Business / Industries

Belt and Road Initiative takes to the skies

By Zhao Lei (China Daily) Updated: 2015-06-25 07:27

Belt and Road Initiative takes to the skies

A passenger jetliner at Xianyang International Airport in Xi'an, Shaanxi province. China built 15 new airports and expanded 28 existing ones in provinces involved in the Belt and Road Initiative in the past two years. [Photo/China Daily]

Civil aviation projects to increase regional connectivity with investment of $32b

About 200 billion yuan ($32 billion) will be spent to develop civil aviation projects linked to the Belt and Road Initiative.

"At the start of this year, we began to implement 51 important projects that are closely related to the Belt and Road Initiative, with an estimated cost of 200 billion yuan," Li Jiaxiang, director of the Civil Aviation Administration of China, said at the 2015 China Civil Aviation Development Forum that opened on Wednesday in Beijing.

More than 400 government officials, international organization representatives, industry leaders and experts from 24 nations and regions are taking part in the two-day meeting.

China built 15 new airports and expanded 28 existing ones in provinces involved in the initiative during the past two years, he noted. A total of 4.7 billion yuan was allocated to these provinces over the same period to upgrade air traffic control installations and equipment, he said.

The Belt and Road Initiative, a development strategy proposed by President Xi Jinping in 2013, refers to the Silk Road Economic Belt, which will link China with Europe via Central and Western Asia, and the 21st Century Maritime Silk Road, which stretches from southern China to Southeast Asia, South Asia, Africa and Europe.

The ambitious initiative is expected to benefit about 4.4 billion people in 65 countries.

Countries within the scope of the initiative have an aggregate GDP of $21 trillion, accounting for 29 percent of the world's total. In 2014, China's total trade with these nations and regions reached $1.12 trillion, roughly 25 percent of the country's overall global trade that year, Li said.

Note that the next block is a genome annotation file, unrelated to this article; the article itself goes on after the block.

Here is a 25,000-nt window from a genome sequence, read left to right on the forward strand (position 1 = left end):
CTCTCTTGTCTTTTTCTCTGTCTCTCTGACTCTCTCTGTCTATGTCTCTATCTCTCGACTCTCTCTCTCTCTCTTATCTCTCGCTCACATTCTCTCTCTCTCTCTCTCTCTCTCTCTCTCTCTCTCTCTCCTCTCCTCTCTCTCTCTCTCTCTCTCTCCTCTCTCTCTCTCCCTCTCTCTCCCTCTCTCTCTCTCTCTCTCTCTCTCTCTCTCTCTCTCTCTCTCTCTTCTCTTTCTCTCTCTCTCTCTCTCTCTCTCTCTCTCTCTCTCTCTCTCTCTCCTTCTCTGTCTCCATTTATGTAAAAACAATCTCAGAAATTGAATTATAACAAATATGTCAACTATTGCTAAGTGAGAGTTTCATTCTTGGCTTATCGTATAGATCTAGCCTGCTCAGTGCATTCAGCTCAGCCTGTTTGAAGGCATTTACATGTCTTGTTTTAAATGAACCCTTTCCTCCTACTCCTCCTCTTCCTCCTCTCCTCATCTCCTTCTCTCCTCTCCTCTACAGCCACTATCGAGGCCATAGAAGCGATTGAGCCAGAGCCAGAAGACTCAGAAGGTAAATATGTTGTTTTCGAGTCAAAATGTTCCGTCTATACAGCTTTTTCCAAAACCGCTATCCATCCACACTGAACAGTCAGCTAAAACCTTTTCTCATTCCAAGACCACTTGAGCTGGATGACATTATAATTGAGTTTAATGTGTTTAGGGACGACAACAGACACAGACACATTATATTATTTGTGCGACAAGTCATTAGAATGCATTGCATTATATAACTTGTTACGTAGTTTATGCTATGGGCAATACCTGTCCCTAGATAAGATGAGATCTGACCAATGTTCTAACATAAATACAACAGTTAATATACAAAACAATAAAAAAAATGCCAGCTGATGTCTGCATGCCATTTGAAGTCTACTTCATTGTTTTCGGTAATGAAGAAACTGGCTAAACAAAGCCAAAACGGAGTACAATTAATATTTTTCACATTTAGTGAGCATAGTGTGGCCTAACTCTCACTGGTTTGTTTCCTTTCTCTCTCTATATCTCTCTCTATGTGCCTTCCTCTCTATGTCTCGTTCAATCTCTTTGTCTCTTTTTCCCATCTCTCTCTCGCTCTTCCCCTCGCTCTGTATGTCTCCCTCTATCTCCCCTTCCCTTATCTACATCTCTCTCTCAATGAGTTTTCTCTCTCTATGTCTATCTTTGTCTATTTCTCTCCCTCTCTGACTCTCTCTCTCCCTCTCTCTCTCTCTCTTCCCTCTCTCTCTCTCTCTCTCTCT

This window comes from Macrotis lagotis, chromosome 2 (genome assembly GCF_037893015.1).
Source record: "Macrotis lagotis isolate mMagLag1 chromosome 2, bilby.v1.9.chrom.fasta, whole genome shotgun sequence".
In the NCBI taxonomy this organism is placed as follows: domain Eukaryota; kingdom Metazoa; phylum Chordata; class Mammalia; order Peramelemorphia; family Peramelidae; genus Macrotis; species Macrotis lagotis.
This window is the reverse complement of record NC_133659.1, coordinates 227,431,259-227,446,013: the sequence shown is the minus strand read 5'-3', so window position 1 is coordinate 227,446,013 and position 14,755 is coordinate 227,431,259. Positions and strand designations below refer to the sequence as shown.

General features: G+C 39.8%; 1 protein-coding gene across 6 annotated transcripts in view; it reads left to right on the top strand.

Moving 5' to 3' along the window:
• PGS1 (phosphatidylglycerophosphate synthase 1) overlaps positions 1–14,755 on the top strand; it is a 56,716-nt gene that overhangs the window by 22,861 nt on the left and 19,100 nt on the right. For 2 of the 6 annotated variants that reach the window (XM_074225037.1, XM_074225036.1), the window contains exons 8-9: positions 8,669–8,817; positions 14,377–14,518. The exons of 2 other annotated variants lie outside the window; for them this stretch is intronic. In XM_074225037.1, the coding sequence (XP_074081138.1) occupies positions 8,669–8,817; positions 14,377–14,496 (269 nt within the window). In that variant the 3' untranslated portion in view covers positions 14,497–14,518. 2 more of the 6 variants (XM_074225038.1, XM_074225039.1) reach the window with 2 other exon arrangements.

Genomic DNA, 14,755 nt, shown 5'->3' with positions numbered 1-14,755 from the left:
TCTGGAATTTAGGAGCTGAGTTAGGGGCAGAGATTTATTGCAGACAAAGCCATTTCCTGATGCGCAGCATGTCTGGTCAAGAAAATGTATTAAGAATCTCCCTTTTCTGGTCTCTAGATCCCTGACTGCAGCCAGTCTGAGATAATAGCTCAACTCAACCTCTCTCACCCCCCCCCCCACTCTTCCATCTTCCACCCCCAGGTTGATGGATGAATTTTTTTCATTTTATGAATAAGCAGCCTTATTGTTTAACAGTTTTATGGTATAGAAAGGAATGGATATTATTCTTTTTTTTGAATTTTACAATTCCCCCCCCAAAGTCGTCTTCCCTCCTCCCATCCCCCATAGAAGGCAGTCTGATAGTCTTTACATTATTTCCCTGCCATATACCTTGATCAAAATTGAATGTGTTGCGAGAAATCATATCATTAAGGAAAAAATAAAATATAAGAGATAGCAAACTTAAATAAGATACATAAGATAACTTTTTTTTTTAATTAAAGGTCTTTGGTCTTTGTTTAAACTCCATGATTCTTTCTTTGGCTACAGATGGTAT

He forecast that figure would double within the coming decade.

Twenty-four out of 83 new air routes planned to be opened this summer and autumn by Chinese airlines will link cities in China and areas covered by the initiative, including four countries that now have no air links with China, according to Li.

Air transportation has several advantages that can help speed up the formation of the Silk Road Economic Belt and 21st Century Maritime Silk Road. The necessary infrastructure can be built faster and at a lower cost than roads and railways, it is safer and faster, and it has a smaller impact on the environment, Li explained.

The CAAC has pledged to further open the country's airspace to carriers from Central and South Asia to allow for more direct air links.

China will also help countries along the trade routes train 500 civil aviation professionals in the coming five years, he added.

Wang Ya'nan, deputy editor-in-chief of Aerospace Knowledge magazine, said air transportation is the best way to improve connectivity among related nations and regions.

"Connectivity is no doubt the very foundation for trade, tourism as well as other forms of exchange. Many countries along the Belt and Road are closed off by mountains and deserts, making it difficult to build roads or railways within a short period of time. As a result, air transportation has huge potential in the initiative," he said.

Li Xiaoqun, a researcher at the Civil Aviation Management Institute of China, urged the civil aviation sector to seize the opportunities generated by the Belt and Road Initiative to expand their operations and networks worldwide.

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